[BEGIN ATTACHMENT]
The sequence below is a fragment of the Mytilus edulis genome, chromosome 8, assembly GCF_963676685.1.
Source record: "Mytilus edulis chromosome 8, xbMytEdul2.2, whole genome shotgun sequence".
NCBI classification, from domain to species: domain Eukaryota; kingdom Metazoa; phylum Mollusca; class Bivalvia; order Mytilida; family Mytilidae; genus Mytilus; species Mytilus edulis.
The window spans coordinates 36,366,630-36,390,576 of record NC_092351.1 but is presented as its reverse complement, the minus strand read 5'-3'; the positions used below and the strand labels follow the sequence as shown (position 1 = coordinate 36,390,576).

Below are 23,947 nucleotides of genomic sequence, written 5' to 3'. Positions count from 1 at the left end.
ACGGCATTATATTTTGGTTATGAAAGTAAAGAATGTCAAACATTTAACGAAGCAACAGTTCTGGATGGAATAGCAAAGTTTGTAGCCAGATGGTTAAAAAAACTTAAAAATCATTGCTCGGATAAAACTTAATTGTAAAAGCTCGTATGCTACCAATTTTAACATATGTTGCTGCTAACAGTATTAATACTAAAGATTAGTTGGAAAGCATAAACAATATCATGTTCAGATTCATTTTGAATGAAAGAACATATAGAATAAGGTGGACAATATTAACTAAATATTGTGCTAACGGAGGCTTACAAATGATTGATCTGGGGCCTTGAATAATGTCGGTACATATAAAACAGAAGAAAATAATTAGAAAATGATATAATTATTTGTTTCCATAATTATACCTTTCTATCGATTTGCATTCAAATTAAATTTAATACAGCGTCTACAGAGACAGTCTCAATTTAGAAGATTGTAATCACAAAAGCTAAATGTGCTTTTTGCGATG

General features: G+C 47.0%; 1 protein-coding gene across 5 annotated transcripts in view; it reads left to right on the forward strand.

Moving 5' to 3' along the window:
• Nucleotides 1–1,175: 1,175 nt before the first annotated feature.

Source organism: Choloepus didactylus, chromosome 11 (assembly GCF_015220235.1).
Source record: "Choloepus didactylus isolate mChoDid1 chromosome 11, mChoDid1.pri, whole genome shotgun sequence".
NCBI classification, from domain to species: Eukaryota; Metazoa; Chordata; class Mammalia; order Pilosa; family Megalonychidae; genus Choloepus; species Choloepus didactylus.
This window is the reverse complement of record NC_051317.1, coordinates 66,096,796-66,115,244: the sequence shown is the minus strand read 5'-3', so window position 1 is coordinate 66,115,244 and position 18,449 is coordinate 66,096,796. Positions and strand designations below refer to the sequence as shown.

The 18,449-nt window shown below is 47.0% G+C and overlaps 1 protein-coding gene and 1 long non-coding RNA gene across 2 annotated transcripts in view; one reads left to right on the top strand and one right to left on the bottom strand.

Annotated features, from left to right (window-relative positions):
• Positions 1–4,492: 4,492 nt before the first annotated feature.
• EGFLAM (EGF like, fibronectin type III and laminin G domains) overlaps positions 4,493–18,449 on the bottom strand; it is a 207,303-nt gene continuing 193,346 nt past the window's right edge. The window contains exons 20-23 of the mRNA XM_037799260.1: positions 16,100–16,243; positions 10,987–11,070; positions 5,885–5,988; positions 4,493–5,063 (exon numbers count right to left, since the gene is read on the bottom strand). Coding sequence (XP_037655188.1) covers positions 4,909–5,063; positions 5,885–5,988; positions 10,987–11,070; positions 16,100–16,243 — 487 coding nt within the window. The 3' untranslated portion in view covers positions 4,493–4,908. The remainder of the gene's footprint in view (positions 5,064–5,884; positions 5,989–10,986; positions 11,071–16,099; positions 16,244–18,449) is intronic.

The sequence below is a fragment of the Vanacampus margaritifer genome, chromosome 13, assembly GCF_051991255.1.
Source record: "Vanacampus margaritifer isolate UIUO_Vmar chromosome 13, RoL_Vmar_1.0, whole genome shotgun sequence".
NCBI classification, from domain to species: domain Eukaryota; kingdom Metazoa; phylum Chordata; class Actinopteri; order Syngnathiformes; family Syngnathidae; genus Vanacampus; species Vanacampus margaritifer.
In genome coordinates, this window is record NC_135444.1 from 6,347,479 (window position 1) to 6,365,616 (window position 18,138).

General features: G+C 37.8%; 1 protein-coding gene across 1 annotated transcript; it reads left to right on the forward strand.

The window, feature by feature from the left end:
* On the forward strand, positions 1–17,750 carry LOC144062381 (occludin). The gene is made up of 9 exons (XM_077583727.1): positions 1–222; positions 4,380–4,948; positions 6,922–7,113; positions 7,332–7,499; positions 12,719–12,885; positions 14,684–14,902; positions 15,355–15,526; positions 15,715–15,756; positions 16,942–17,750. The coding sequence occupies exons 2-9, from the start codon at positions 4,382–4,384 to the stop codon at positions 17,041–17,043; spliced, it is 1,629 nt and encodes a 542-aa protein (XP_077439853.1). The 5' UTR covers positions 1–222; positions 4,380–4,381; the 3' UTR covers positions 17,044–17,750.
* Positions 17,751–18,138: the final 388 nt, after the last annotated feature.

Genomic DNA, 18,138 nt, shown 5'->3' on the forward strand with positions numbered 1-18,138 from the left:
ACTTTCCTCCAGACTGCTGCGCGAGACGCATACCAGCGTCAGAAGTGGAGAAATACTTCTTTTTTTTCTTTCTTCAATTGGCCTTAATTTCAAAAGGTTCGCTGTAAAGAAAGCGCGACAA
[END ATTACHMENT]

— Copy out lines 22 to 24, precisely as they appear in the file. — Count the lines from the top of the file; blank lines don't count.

General features: G+C 37.8%; 1 protein-coding gene across 1 annotated transcript; it reads left to right on the forward strand.

The window, feature by feature from the left end:
* On the forward strand, positions 1–17,750 carry LOC144062381 (occludin). The gene is made up of 9 exons (XM_077583727.1): positions 1–222; positions 4,380–4,948; positions 6,922–7,113; positions 7,332–7,499; positions 12,719–12,885; positions 14,684–14,902; positions 15,355–15,526; positions 15,715–15,756; positions 16,942–17,750. The coding sequence occupies exons 2-9, from the start codon at positions 4,382–4,384 to the stop codon at positions 17,041–17,043; spliced, it is 1,629 nt and encodes a 542-aa protein (XP_077439853.1). The 5' UTR covers positions 1–222; positions 4,380–4,381; the 3' UTR covers positions 17,044–17,750.